'Risen' is a moving contribution to the canon of biblical movies

Joseph Fiennes and Tom Felton star in a scene from the movie "Risen." (CNS photo/Columbia Pictures)
Joseph Fiennes and Tom Felton star in a scene from the movie "Risen." (CNS photo/Columbia Pictures)

by Rose Pacatte

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This new biblical epic is focused on the resurrection and billed as "the most important manhunt in human history." It is a simple yet majestic telling of the Easter story. It's grand yet intimate. Seen through the eyes of one man, it is set in Palestine in the weeks following Jesus' crucifixion in the year 33 A.D. It features a battle-weary Roman military tribune named Clavius (Joseph Fiennes) who has served in the Roman army for 25 years. In the confusion following rumors of the resurrection of Yeshua (Cliff Curtis), Pontius Pilate (Peter Firth) orders Clavius to find the missing body.

Clavius is skeptical and not especially pleased with this task but accompanied by his aide Lucius (Tom Felton), he begins to investigate and separate facts from rumors and fiction in his quest to find the body Yeshua.

If this approach sounds familiar it's because it is. In 2007 FoxFaith released "The Final Inquiry" about a Roman soldier who is sent by Nero to Jerusalem a few months after Jesus' crucifixion to find out the whole story of the passion, death and resurrection -- and what happened to Jesus' body. At that time, I called the movie a kind of "CSI: Jerusalem." It tells the Christian Easter story with romance and drama and it was "unexpectedly watchable."

"Risen" follows a similar plot path and is completely engaging with high quality production values. "Risen" differs from the earlier film because the detective story is the medium for Clavius' inner journey and struggle between logic and faith.

Kevin Reynolds who co-wrote and directed (and who also directed three episodes of "Hatfields and McCoys" in 2012), said that, "We wanted the film to feel big and epic, but seen from a single character's perspective."

"Risen" is well-acted with a solid cast. Fiennes is especially good and credible as he portrays a man struggling to understand and integrate his own heart with what he witnesses through the testimony of the apostles, Mary Magdalene, and Mary, the Mother of Jesus. It's a quite beautiful story of divine discovery. I think that believers and non-believers can identify with Clavius' search.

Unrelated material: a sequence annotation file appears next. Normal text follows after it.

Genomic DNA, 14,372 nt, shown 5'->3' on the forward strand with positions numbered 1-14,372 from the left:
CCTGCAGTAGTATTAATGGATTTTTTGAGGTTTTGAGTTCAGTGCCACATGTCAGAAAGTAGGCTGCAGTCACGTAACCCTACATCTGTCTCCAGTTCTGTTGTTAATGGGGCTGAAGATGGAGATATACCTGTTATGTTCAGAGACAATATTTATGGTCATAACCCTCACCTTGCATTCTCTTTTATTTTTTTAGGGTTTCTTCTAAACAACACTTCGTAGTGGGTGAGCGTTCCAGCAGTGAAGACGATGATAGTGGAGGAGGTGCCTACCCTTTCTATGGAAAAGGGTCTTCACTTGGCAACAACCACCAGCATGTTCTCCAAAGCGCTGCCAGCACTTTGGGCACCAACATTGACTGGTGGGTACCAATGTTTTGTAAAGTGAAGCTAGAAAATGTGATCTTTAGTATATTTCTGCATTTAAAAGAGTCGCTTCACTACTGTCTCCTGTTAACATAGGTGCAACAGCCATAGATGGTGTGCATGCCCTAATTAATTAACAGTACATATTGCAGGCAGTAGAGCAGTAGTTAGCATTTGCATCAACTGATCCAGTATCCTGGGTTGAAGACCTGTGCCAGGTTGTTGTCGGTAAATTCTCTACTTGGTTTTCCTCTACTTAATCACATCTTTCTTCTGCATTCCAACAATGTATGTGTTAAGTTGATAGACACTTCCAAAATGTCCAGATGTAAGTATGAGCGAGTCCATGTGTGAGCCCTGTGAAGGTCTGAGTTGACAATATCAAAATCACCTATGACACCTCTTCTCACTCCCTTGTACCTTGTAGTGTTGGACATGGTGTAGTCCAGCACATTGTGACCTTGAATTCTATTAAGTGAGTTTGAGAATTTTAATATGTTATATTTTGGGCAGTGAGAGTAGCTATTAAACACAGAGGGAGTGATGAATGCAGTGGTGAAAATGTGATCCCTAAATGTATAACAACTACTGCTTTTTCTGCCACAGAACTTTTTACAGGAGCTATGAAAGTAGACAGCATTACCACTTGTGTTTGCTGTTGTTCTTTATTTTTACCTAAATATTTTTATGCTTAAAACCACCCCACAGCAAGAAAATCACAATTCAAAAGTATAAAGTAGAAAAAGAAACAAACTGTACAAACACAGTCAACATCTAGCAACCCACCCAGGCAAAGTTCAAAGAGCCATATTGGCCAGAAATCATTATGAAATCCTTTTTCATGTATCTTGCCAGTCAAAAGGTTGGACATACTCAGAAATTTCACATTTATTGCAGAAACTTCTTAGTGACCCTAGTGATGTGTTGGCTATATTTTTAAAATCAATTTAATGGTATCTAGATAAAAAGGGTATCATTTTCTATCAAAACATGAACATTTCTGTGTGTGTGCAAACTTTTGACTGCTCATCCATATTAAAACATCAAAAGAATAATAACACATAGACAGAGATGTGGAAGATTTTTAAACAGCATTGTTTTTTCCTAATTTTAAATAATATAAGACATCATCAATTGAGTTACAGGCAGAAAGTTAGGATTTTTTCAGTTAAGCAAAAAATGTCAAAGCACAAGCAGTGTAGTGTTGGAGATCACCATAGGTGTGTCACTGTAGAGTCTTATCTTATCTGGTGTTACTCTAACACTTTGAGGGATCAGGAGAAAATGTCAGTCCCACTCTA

The only thing I might mention is that my impression has always been (probably because of watching too many Bible movies) is that there were more people at the Ascension that are shown in the film, but who knows, really?

Most of my readers know that I do not gush over message-laden Christian films that fail to trust the audience "to get it." While "Risen" is being marketed to churches for group sales, it transcends the Sunday school formula. As much as filmmakers have attempted to tell the Christ story, it is difficult, with some exceptions, to interpret the Gospels in an original way that engages a broad audience and allows the audience to make meaning in that space between the script and the screen. Here I think the filmmakers' imagining of what a Roman soldier might have experienced offers an stimulating and moving contribution to the canon of biblical movies that many people tend to watch during Lent as we journey toward Easter.

[Sr. Rose Pacatte, a member of the Daughters of St. Paul, is the director of the Pauline Center for Media Studies in Los Angeles.]

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